The strangest question just crossed my mind, so I thought I would float it here:When you borrow someone's stock to sell it short, you have to pay them dividends for the privilege. But what happens when the shareholders' meeting comes around? Do you have to print up a prospectus for the person you borrowed the stock from? How is that person to vote their shares? Where do they get their tickets to the meeting, and their nifty 10%-off coupons?
Yes, you pay the dividends to the stock owner.As for the rest, the broker handles that just as he handled the dividend payment. Ed
As for the rest, the broker handles that just as he handled the dividend paymentOkay, but that still doesn't answer the original question. You have two people who "own" the same shares of a company. Theoretically, both are entitled to vote their shares. If everyone exercised that right, you'd have something which resembled a Chicago election. I assume the SEC and the brokerages just sweep this issue under the rug because you never have anywhere close to 100% participation in a shareholder vote, but I've never seen a satisfactory explanation of the legalitities involved.FWIW,Mark
I never considered the voting so never chased down an answer for that, sorry.Ask your broker. He should be able to tell you the answer.. Ed
"You have two people who "own" the same shares of a company. Theoretically, both are entitled to vote their shares..."not really. the person shorting the stock 1)borrowed shares, 2) sold the shares at hopefully a high price. hence, the person shorting doesn't own the shares and does not have voting rights.hmmm, i can see your point. the company only pays one dividend since the person shorting pays the dividend to the original owner of the stock.hmmm, how does the voting work? if i'm the original owner, i have voting rights (i wouldn't know if the shares were borrowed, and i shouldn't loose voting rights anyway).if i'm the new owner of the stock (after someone shorted it), i would expect to have voting rights. the number of shares didn't change, just the number of owners. hence, the number of votes/share should be the same. so, on record, the company has two different people owing the same certificates. it would seem that the votes/share just doubled.i'll have to think about this some more.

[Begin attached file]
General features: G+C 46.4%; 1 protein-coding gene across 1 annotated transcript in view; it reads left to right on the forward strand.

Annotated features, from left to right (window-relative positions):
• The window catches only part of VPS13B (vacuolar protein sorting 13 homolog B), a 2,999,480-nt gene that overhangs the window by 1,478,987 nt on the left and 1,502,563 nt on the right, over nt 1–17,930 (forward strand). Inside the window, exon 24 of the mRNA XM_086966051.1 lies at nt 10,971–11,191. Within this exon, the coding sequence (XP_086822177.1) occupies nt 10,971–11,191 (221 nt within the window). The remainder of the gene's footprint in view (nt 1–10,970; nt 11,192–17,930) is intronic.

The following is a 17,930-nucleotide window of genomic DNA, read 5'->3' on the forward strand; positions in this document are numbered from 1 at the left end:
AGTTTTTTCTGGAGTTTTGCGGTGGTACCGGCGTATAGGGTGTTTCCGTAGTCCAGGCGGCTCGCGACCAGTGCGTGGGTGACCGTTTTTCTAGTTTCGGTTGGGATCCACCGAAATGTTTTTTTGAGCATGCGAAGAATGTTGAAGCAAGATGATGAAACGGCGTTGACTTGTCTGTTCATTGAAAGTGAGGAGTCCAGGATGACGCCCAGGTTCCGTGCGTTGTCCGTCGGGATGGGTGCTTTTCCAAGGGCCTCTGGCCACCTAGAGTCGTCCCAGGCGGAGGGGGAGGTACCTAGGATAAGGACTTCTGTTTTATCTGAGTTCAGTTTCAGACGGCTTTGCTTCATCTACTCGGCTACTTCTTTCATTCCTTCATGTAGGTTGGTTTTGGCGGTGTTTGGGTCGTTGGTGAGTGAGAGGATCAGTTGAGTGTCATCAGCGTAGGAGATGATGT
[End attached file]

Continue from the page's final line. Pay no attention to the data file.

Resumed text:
".. on record, the company has two different people owing the same certificates. it would seem that the votes/share just doubled.."i just thought of something. if i have the certificates in my possession, my shares connot be shorted.the only shares that are shortable are the shares in the street name. thus, your broker gives up his/her voting rights for the "new" second owner of the stock.so, the company only has one owner of certificates on record, the broker.
When you short a stock, your broker "borrows" shares for you to sell. Can your broker only borrow from other shareholders at the same brokerage? Would this also explain why some brokerages don't let you short certain companies? This would not resolve the voting issue since the shares held in the brokers name are fixed, if all are shorted and all are voted, that would still be twice as many votes as are held by the brokerage.I agree that this is getting pretty hypothetical since even a high short ratio is usually low compared to total shares outstanding. Additionally, the voting rate is also low that the brokerage could probably swing it. Except that the votes are sent by individuals to a proxy service, not to the brokerage. hmm?Thoughts,Ant
I don't know what the real truth is, but unless there are some weird regulations that change the situation, it would work out like this:A buys stock on margin. Broker holds it, and also has the right to lend it out, since it is on margin. A owns the stock.B shorts stock: Broker takes it from A's account, lends it to B. B sells on open market to C.At this point, C is the owner of the stock, not A, and presumably gets the voting rights for it. (I think someone said that A gets an annual report also.)Dale
I asked this same question on the "Ask a Foolish Question Board" in the Information Desk folder. See post 47377 for an excellent answer.
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